Would you do me a favor? Stop whatever other thing that you're doing right now (because we women love to do some multitasking), close your eyes, relax your shoulders, take a deep breath and then (internally) ask yourself—"Am I happy?" If your answer is "yes", why? If your answer is "no", still why?
I'm willing to bet that no matter what your response is it, it has something to do with what is currently going on in your life. You love or hate your job. You are in a good or bad relationship. You do or don't have a nice amount of money in your bank account. You know what?
The one thing that all of these scenarios have in common is they are circumstantial.
Is that a bad thing? Kinda. On one hand, it's totally human to allow our circumstances to dictate our emotions. However, do you know what else living that way is? Dangerous. "Dangerous" in the sense of being emotionally hazardous and unsafe.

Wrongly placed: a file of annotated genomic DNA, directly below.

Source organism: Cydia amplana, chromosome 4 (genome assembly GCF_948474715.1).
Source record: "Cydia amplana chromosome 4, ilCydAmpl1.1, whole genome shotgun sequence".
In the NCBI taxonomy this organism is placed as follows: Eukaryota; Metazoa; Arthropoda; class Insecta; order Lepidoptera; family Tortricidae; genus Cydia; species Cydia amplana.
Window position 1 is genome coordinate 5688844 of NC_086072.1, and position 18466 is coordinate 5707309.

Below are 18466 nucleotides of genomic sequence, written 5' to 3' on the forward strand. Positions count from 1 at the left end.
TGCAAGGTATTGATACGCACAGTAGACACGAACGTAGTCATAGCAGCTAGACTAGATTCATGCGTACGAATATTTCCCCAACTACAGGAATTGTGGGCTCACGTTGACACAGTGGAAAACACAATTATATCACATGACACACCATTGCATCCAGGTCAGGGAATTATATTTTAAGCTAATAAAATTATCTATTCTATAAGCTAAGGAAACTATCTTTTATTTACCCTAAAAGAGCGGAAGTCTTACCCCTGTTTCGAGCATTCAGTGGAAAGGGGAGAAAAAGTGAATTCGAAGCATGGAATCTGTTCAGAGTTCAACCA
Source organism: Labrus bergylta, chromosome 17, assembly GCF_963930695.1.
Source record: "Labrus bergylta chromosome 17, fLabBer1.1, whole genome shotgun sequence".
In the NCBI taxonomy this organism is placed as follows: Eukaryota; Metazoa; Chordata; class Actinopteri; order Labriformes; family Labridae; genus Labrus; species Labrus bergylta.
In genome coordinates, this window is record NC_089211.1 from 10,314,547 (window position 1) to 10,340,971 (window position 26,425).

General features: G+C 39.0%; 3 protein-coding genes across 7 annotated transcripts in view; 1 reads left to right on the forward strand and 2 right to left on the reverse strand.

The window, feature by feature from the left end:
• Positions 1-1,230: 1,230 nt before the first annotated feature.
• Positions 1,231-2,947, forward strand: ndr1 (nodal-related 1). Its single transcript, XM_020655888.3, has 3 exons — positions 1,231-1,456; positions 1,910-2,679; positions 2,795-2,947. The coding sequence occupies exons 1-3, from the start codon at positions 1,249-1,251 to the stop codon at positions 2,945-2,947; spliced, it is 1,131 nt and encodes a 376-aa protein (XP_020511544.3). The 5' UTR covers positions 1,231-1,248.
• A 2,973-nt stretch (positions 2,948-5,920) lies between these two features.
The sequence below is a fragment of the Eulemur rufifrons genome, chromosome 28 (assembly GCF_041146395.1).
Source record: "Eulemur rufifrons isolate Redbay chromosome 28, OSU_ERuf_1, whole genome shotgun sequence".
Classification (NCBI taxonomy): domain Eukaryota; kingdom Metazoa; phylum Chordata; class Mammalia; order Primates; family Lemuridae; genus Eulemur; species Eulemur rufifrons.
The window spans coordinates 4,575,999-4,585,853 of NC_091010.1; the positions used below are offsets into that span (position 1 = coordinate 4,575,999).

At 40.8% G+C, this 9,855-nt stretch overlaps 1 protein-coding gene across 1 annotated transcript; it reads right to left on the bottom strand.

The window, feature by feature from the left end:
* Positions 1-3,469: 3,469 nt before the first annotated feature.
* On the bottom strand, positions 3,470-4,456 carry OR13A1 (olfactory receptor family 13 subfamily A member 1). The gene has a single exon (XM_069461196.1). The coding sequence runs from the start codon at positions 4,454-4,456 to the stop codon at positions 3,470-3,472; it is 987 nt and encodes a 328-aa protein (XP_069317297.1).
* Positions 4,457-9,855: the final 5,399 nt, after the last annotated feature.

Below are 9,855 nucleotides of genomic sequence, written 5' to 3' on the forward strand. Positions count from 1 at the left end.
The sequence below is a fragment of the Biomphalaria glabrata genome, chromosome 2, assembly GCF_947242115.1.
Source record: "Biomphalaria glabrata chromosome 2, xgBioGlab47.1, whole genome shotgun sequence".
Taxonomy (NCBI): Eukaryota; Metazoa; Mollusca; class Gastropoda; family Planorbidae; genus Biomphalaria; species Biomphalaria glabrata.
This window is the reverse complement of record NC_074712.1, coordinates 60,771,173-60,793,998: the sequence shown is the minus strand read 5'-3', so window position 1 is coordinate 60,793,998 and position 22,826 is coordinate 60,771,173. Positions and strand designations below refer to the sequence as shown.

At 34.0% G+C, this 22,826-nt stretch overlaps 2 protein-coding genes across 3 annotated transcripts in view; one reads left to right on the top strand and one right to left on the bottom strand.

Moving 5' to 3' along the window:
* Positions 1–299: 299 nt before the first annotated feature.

Why do I say that? Because when we let what is happening outside of us dictate how we feel within, that can result in us being some pretty emotionally unstable creatures. I don't mean the kind of women who should low-key end up on Snapped.
I'm referring to the kind of emotional instability that is so prevalent, it tends to go undetected far more than it should.
Severe mood swings? They are an indication of emotional instability. Going from 0-10 without real rhyme, reason or warning? That is an indication of emotional instability. Always being mad intense and controlling in relationships? That is another indication of emotional instability. So is not knowing how to deal well in stressful situations, doing everything in extremes and having knee-jerk reactions to stuff, more times than not.
There are two things that virtually all of these examples have in common with one another. One, they are usually the result of a culmination of issues that haven't been properly dealt with and two, they typically happen as the result of allowing our circumstances to control our feelings.